All bacterial pathogens recovered from urine of CAUTI cases were found to be resistant to most of the tested antimicrobials. These results are consistent with previous studies that demonstrated that organisms recovered from ICU patients are often resistant to multiple antibiotics ,. The high rate of MDR among nosocomial pathogens reflects the extensive use of antimicrobials in the hospital in addition to the huge ability of the organism to acquire resistance genes ,. Imipenem was the most active drug against Klebsiella and Enterococci isolated in this study (87.5% sensitivity). However, the sensitivity of Klebsiella spp. isolated from Assiut University Hospitals decreased from 100% in 2008 to 94.4% in 2010 and finally to 87.5% in 2013 ,. This steady increase in carbapenem resistance over time is frightening and creates a hazard to infected patients being the only antimicrobial choice for these MDR isolates.
All Klebsiella pathogens isolated in this study were proved to be phenotypically ESBL producers. In this study, PCR could identify ESBL-production genes in five of eight (blaTEM and blaSHV) of the phenotypically ESBL Klebsiella spp. The absence of blaTEM and blaSHV in three of the phenotypically ESBL Klebsiella isolates suggest other mechanisms of ESBL production such as CTX-M or OXA genes .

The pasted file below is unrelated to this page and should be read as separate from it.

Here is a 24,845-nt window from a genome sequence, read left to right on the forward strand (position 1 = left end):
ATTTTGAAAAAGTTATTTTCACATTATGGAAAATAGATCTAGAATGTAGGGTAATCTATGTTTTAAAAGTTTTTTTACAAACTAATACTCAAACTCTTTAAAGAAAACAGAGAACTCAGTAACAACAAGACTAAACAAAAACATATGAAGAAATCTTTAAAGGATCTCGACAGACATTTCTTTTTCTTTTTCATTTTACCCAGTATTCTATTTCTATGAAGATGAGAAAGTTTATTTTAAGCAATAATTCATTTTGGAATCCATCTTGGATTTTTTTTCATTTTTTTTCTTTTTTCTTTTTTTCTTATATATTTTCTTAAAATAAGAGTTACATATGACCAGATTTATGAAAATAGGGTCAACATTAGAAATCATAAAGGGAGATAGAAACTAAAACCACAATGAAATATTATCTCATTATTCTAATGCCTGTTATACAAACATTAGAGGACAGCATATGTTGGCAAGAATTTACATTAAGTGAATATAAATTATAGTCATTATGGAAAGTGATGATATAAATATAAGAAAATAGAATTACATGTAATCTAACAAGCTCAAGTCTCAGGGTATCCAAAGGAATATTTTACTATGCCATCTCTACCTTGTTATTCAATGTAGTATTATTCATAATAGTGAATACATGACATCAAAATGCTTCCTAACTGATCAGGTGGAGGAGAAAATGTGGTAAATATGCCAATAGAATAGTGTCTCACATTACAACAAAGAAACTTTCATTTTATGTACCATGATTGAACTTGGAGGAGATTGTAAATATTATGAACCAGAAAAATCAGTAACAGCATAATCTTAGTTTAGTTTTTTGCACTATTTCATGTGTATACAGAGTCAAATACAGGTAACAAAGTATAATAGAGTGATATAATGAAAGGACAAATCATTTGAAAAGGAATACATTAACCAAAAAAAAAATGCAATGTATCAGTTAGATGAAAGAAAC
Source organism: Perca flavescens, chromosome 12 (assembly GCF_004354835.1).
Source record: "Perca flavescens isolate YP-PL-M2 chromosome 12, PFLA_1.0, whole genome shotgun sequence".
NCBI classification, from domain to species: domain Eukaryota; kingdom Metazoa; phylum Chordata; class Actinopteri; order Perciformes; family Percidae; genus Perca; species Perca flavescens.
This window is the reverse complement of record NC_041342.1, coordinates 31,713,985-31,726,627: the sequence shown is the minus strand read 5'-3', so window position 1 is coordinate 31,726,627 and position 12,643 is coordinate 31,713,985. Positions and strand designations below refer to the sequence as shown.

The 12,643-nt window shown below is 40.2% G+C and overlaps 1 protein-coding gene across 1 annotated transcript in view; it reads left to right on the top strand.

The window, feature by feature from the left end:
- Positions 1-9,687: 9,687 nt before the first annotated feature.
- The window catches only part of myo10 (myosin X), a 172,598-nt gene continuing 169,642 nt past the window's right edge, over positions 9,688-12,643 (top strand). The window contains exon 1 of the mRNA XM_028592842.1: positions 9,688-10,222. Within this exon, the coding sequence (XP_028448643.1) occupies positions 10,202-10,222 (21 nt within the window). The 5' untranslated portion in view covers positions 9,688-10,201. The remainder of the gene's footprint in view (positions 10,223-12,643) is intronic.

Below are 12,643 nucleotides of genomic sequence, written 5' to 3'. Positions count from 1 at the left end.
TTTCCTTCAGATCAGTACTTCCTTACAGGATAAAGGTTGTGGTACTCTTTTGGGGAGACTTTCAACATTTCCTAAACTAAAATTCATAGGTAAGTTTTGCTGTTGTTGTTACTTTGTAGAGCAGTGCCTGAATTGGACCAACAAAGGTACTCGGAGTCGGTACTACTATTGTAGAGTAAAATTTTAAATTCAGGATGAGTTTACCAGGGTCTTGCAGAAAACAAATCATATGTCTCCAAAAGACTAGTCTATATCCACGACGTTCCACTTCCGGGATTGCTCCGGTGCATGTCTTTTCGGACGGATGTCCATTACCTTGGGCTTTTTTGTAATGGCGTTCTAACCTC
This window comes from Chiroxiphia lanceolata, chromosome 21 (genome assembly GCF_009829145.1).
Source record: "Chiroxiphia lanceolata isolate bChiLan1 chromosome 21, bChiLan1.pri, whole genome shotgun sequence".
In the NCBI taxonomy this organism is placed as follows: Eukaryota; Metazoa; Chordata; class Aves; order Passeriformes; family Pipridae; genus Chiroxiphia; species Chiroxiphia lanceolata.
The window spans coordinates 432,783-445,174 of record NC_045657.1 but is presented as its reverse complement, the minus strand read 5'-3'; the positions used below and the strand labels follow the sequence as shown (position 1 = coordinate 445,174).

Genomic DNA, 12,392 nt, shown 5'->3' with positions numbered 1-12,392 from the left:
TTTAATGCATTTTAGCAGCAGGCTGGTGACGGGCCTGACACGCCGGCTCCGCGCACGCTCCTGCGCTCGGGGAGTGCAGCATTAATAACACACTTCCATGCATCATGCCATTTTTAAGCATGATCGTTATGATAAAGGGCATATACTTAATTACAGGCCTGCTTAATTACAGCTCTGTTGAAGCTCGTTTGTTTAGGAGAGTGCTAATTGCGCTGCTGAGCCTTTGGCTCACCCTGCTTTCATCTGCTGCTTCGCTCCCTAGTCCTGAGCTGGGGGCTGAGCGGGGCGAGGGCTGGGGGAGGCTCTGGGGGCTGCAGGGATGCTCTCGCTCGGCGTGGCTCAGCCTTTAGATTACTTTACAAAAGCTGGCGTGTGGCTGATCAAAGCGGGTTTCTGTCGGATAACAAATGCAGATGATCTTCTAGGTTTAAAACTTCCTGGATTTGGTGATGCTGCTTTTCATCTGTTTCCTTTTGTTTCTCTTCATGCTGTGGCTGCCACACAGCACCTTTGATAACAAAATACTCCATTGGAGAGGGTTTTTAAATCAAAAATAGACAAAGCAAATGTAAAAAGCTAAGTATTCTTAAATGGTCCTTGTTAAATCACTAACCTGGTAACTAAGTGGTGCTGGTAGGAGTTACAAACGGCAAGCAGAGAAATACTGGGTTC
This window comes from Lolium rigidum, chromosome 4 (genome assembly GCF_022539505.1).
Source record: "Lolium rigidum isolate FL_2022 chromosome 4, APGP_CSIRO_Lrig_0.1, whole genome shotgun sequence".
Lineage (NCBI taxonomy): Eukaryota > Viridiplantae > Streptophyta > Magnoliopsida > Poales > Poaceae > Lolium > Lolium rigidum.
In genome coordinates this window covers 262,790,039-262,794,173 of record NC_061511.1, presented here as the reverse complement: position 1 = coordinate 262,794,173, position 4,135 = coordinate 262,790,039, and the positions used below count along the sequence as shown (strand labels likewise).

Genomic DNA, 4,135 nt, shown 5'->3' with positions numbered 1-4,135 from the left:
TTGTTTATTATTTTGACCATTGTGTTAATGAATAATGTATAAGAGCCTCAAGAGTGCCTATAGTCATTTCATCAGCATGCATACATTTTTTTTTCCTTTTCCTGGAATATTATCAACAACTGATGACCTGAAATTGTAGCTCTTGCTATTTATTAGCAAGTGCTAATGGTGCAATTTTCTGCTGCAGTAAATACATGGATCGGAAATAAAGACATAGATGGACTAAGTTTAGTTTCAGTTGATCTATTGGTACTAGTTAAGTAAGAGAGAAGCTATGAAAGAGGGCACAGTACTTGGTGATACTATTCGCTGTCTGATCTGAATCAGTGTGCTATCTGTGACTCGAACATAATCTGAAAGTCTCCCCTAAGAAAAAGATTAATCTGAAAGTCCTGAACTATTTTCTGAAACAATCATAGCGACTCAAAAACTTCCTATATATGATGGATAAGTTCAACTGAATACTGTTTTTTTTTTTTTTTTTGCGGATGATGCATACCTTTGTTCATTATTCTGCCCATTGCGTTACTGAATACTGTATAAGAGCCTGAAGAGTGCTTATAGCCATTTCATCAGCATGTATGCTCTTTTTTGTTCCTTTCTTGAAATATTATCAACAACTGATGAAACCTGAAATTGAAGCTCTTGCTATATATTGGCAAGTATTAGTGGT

| Conclusion|| |
CAUTI remains an important problem in Assiut University Hospital and what complicates the situation is that all causative microorganisms are MDR with few options for therapy. According to our results, third and fourth generation cephalosporins should not be used for empirical treatment due to the high prevalence of extended-spectrum β-lactamase production among Klebsiella isolates.
| Acknowledgements|| |
The authors thank Professor Enas Abdel Maguid Deaf for her material support in this study.
Sherine A. Aly contributed to the concept and design of study, analyzing the data, revising the article, and final approval of the version to be published. Rania A. Tawfeek contributed in the acquisition of data, writing the article, and final approval of the version to be published. Ismail S. Mohamed contributed to the design of study, revising the article, and final approval of the version to be published.
Financial support and sponsorship
Conflicts of interest
There are no conflicts of interest.
| References|| |
Burton A, Fridkin SK, Gould CV. Trends in catheter-associated urinary tract infections in adult intensive care units − United States, 1990–2007. Infect Control Hosp Epidemiol 2011; 32:748–756.